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Arriving at “Asia”

Photo: M.J. Chung

Part of the Invisible Diaries series:

Week 9 / Day 6


One of my early, naïve propositions – or suppositions, rather – when I mooted the idea of an Asian Dramaturgs’ Network, was that I was interested in dramaturgs working in the Asian region. Dramaturgs who were based in Asia. Very quickly, I discovered that the dramaturg, of whatever ethnicity, in Asia, was quite a rare individual. The reasons for this are almost the same as in the West: lack of financial resources, the specific function of the dramaturg’s work (I found out this sometimes depends if you belong to the Europe or American model / system of dramaturgy, including institutional needs), and, contradicting the former reason, the ambiguous nature of the dramaturg’s position within the arts ecosystem.

The term ‘dramaturgy,’ on the other hand, elicited more varied responses. It went from, ‘Oh it's a very complex Western thing, isn’t it?’ or ‘It’s a German thing, isn’t it?’, to ‘Yes, we know it exists and it should be important in our work, but…’, to ‘Yes, of course, we owe much of our work to dramaturgy’.

So, while doing initial research as to who we would like to invite for this all-important inaugural symposium back in 2016, it became clear that we had to consider individuals beyond the figure of the dramaturg in Asia. And so we turned our attention to dramaturgy instead of looking for dramaturgs in Asia.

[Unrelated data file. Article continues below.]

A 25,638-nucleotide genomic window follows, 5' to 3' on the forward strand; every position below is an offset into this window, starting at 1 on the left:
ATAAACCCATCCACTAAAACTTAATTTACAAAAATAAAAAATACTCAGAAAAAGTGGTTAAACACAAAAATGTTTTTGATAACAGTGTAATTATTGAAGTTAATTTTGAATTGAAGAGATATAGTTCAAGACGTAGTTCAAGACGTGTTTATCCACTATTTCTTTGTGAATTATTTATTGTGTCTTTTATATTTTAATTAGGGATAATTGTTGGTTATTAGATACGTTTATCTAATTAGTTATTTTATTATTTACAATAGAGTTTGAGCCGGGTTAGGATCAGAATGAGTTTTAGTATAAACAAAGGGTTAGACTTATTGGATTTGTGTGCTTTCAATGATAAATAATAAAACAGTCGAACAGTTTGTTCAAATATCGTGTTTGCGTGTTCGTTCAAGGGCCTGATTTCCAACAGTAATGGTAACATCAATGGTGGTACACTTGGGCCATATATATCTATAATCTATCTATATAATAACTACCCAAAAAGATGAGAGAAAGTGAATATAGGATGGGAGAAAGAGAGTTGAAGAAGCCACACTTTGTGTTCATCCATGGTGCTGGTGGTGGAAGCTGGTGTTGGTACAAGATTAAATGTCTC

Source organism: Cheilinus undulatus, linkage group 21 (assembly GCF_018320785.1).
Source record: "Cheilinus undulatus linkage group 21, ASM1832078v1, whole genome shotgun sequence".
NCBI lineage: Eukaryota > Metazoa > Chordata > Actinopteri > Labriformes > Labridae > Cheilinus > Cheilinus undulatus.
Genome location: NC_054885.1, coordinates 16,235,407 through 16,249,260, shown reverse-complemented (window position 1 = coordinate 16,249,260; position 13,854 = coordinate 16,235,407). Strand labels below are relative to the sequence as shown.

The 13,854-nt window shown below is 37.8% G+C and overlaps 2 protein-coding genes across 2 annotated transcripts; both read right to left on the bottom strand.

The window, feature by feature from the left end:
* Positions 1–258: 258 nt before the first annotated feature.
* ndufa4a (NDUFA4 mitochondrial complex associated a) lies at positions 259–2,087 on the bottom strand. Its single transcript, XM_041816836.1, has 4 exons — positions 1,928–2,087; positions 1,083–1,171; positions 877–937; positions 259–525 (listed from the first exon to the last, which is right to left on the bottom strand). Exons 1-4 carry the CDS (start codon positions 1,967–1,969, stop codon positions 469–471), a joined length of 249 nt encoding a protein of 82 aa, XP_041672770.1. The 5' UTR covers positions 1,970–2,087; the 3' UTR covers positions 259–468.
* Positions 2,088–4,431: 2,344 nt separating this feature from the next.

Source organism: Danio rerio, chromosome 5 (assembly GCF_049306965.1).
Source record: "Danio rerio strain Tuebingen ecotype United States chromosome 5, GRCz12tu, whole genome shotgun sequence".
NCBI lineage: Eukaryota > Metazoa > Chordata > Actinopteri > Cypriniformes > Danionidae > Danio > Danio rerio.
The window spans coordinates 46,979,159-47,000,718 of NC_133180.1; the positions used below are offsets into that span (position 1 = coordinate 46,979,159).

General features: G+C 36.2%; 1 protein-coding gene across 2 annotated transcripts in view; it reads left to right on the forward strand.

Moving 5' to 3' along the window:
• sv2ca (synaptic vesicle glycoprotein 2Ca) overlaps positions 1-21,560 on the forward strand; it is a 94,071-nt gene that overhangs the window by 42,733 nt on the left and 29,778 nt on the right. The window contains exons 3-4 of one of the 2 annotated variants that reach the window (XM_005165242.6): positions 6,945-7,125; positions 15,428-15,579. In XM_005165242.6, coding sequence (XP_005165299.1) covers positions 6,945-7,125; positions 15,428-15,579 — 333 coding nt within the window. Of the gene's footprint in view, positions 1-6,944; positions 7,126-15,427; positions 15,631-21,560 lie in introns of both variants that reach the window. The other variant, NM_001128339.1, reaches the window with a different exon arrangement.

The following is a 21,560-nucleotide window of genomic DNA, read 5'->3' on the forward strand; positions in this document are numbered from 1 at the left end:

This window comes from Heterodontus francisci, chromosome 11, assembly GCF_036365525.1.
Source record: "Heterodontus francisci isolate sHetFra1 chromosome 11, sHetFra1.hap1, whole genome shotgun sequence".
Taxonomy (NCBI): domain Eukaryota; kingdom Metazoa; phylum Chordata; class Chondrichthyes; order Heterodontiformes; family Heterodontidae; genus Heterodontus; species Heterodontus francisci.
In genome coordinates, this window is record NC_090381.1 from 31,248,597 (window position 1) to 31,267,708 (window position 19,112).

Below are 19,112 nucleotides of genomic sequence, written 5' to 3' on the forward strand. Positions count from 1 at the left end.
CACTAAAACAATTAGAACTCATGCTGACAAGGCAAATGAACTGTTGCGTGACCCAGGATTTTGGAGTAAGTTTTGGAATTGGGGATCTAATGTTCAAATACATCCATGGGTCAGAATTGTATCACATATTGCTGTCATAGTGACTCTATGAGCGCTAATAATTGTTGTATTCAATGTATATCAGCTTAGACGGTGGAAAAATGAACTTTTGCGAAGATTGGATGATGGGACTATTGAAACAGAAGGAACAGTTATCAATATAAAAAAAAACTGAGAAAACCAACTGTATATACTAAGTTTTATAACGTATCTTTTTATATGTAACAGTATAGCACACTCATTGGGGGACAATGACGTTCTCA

There were quite a few of us who were not only interested in dramaturgy but actually engaged in it in our performance practice. Some never called it dramaturgy. ‘Intelligence’, ‘rigour’, and even ‘good sense’ were used to describe how they did what they did to ensure they worked toward critically-sound performances. More than that, however, these individuals never called themselves dramaturgs. This led to an exciting meeting of theatre directors, choreographers, academics, researchers, educators, producers, visual arts curators, reviewers, writers and critics who came with these official work titles but, in reality, at any one time straddled quite a few jobs.

Having said that, for me, a network is about establishing relationships, connections and links between humans first and foremost. I wanted to forge and build networks between people who think and engage in dramaturgy who then relate to one another through dramaturgy. And so the name of Asian Dramaturgs’ Network was born.

Photo: ADN working group session

ADN working group. We found that breaking out into working or tutorial groups were very useful to focus discussions on specific talking points.